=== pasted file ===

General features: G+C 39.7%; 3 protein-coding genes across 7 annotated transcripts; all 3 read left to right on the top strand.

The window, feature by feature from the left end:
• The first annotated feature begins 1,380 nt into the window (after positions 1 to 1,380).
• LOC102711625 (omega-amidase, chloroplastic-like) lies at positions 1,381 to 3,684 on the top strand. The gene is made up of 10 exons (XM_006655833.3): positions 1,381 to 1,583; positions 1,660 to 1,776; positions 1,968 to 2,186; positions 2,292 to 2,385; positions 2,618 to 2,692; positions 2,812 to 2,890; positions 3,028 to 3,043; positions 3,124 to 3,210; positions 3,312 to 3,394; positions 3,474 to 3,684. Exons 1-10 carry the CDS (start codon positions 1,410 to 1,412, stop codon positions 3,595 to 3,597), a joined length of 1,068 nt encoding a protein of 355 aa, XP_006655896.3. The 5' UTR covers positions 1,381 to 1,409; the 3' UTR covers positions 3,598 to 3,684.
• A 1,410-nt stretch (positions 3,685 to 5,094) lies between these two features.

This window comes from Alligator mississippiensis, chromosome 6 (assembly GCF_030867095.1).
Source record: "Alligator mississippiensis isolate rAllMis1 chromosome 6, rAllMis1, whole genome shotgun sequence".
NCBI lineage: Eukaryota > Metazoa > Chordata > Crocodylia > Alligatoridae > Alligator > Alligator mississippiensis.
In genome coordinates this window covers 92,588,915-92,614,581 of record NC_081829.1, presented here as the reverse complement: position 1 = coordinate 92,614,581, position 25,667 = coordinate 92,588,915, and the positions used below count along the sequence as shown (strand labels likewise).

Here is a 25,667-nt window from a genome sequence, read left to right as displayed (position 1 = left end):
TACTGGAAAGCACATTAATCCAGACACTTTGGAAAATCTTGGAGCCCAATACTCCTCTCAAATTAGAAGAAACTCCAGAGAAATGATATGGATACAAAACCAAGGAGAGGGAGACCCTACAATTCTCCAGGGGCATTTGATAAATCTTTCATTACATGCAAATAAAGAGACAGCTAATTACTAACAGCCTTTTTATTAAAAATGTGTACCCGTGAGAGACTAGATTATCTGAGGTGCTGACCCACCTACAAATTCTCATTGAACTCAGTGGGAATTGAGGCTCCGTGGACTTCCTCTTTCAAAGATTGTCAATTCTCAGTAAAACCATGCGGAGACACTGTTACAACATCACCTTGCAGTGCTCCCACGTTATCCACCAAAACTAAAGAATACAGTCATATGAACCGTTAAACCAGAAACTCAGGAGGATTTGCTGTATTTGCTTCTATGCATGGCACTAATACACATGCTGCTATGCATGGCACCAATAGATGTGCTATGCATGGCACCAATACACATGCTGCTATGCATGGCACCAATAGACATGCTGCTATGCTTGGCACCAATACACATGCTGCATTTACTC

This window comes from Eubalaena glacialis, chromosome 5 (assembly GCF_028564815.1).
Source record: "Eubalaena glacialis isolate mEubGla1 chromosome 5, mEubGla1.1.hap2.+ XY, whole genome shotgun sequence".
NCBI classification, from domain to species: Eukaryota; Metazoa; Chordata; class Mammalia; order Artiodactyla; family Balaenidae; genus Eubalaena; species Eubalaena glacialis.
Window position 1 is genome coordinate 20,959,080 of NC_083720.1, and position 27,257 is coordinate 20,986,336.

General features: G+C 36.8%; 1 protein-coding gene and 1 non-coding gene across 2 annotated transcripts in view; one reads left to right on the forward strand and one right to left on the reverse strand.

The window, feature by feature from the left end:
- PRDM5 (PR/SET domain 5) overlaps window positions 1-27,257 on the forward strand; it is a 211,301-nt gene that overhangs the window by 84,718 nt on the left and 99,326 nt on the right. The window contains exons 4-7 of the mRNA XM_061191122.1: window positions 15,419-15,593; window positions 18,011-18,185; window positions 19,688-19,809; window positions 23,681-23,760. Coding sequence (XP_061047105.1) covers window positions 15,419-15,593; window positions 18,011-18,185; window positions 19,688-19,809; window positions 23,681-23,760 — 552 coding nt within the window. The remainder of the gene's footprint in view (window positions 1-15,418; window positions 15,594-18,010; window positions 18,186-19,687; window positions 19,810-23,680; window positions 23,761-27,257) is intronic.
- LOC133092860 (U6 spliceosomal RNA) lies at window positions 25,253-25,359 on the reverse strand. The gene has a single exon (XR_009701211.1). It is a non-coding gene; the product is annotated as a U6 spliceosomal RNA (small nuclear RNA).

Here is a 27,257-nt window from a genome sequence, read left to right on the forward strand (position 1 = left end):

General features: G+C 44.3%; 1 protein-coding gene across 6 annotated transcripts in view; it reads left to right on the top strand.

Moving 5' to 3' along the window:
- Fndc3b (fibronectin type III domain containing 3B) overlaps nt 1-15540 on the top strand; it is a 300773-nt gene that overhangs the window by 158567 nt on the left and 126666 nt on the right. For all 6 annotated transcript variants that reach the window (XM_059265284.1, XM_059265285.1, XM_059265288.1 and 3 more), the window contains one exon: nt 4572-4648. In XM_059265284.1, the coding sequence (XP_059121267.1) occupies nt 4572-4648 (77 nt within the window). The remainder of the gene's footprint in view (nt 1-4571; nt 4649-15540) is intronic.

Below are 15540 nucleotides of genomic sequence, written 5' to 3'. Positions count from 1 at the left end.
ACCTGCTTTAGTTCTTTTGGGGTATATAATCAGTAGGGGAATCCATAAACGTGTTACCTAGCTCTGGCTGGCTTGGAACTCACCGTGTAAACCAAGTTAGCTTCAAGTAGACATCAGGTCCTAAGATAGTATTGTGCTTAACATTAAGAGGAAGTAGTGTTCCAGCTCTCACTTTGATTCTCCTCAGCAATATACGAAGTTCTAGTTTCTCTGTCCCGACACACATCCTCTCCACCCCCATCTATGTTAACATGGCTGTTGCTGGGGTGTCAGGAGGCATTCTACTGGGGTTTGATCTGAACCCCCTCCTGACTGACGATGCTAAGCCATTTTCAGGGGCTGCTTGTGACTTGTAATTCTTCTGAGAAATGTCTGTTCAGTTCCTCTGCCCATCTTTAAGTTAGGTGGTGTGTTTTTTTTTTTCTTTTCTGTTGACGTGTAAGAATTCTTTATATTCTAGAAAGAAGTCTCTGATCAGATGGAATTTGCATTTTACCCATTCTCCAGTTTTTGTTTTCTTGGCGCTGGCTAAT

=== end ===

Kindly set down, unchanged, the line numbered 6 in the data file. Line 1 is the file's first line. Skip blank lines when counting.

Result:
This window comes from Alligator mississippiensis, chromosome 6 (assembly GCF_030867095.1).